I get topics from many sources. Originally, I chose topics I was familiar with and already knew: MongoDB, SQLAlchemy, and Pyramid.

After 95 topics, we are well outside of my area of expertise. Now I just look for things that are catching on with the community or seem interesting. I love the topics where it’s Python + (a thing), like the topic on Python at CERN / LHC and Python in Astronomy.

I get a lot of topic recommendations from my listeners and I really appreciate that too.

The target audience is really two groups. I try to keep the shows impactful and not watered down. I want people who have been developers for 10 or 20 years to get real value from listening. Yet, I try to avoid acronym soup or just diving deep right away into a topic because it’s important to me that these episodes are really accessible to newcomers even if they don’t know everything, they get enough to keep listening and learning.

For full disclosure, we had you for a PyCharm webinar. I enjoy those, but it’s certainly some work. Talk Python is far more frequent and likely far more effort. Is it still fun?

Yes, it is a ton of work (like I said, just Talk Python is 15 hours a week and Python Bytes is probably another 3-5 hours). But it’s absolutely fun and I’m really honored to be able to do it. Honestly, I can’t believe I get to spend a large part of my professional life doing this kind of work.

If you think of dream-come-true jobs, the ability to spend your time researching cool projects, talking to the founders and people you look up to in the community and sharing that conversation with many thousands of people every week, well, that is right up there.

I’ve always been interested in the business side of Python. Tell us a little about your training and Kickstarter, with a reasonably honest assessment of whether the podcasting is helping.

I am very interested in the business of open source in general and Python in particular. I have had the opportunity to talk to a few people doing very cool things to build successful and thriving businesses on open source and Python. You can hear their story on these episodes:

  • #34, Continuum: Scientific Python and The Business of Open Source with Travis Oliphant
  • #50 Web scraping at scale with Scrapy and ScrapingHub with Pablo Hoffman
  • #59 SageMath – Open source is ready to compete in the classroom with William Stein

I am happy to talk about Talk Python To Me and the business side.

Quick bit of history: I started the podcast in early 2015. I went independent with the podcast as my only source of income to focus on it and on growing it. That was Feb 2016. In April 2016, I launched my online Python training company on Kickstarter.

I see the podcast and the training courses as a continuum on a spectrum rather than two distinct things.

When people want to learn about Python, dig deeper into the back story on a web framework or ORM, they can listen into Talk Python To Me and get inspired. When they are ready to move from inspiration to action and learn that framework, the training courses pick up where the podcast stops with hours of hands-on training and lots of "live" demos they can code along with.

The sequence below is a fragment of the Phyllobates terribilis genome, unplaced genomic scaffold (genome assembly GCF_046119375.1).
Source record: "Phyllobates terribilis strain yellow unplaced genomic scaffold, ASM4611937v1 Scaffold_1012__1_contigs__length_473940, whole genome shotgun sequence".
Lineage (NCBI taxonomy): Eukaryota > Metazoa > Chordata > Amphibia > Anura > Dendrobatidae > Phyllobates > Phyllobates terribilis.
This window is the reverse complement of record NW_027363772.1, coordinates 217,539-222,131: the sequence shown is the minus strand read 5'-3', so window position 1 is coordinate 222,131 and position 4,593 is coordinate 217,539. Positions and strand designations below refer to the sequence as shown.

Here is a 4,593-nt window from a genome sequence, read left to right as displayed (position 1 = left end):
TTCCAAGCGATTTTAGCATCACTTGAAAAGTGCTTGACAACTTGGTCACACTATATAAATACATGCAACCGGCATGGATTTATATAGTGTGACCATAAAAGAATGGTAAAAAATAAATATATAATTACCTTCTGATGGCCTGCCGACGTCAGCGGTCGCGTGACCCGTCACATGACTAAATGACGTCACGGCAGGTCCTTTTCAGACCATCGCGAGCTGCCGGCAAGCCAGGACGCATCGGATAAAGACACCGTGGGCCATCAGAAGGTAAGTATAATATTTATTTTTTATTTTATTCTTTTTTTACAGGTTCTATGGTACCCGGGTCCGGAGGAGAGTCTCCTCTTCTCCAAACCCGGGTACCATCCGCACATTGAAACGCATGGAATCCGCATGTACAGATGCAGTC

I was willing to quit my job and focus on this path because the podcast was generating enough revenue to basically pay the important bills (mortgage, utilities, food). I had dreamed of launching an online training business and the podcast gave me the safety net to do this without jeopardizing my family. I actually discussed this in depth with John Sonmez on episode 71 of Talk Python To Me.

The kickstarters were more successful than I expected and really proved the idea of my style of classes. I did two kickstarters. One in April for my Python Jumpstart by Building 10 Apps course. The other in August for my Python for Entrepreneurs course I did in partnership with Matt Makai from Full Stack Python. They both raise about 18x what I was asking ($33k and $39k respectively).

These courses are a lot of work. But I love making them and the response has been super positive. My goal is to make 20 courses of the next few years. Fingers crossed.

What are some programming podcasts that you have listened to?

I love podcasts. Here are the tech-focused ones I love.


  • Partially Derivative
  • Test and Code
  • Podcast.__init__

The personalities of developers:

  • Away from the Keyboard
  • Developer on Fire

Amazing deep look at tech like solar energy space flight, etc.:

  • .NET Rocks’ Geek outs episodes (got to the tags section, chose these)


  • Risky Business

Business of software:

  • Exponent
  • Startup podcast

Looking at 2017 and podcasting, what’s one thing you think will or should stand out this time next year?

I think we’ll see the Python vs. Legacy Python divide essentially settled in Python’s favor (that is Python 3 vs. Python 2, reference). We’ll also see more use of the term Legacy Python.

In podcasting, I think we’ll see:

  • more Python podcasts created.
  • podcasts will continue to “grow up” where people put in more work than just hitting record and posting episodes (as we saw years ago). This is a continuum and we’ll move more towards polished shows.

Thanks again for joining us. As an exit, tell us about the podcasting booth at PyCon.

You’re welcome, thank you for the opportunity. Please come and hang out with the Python podcast community at our booth at PyCon in Portland this year. We’ll have Talk Python To Me, Python Bytes, Test and Code, Partially Derivative, and Podcast.init all there.

I’ll be giving away some of my course content. We’ll be doing live recordings and open sessions. I hope to meet many of you there.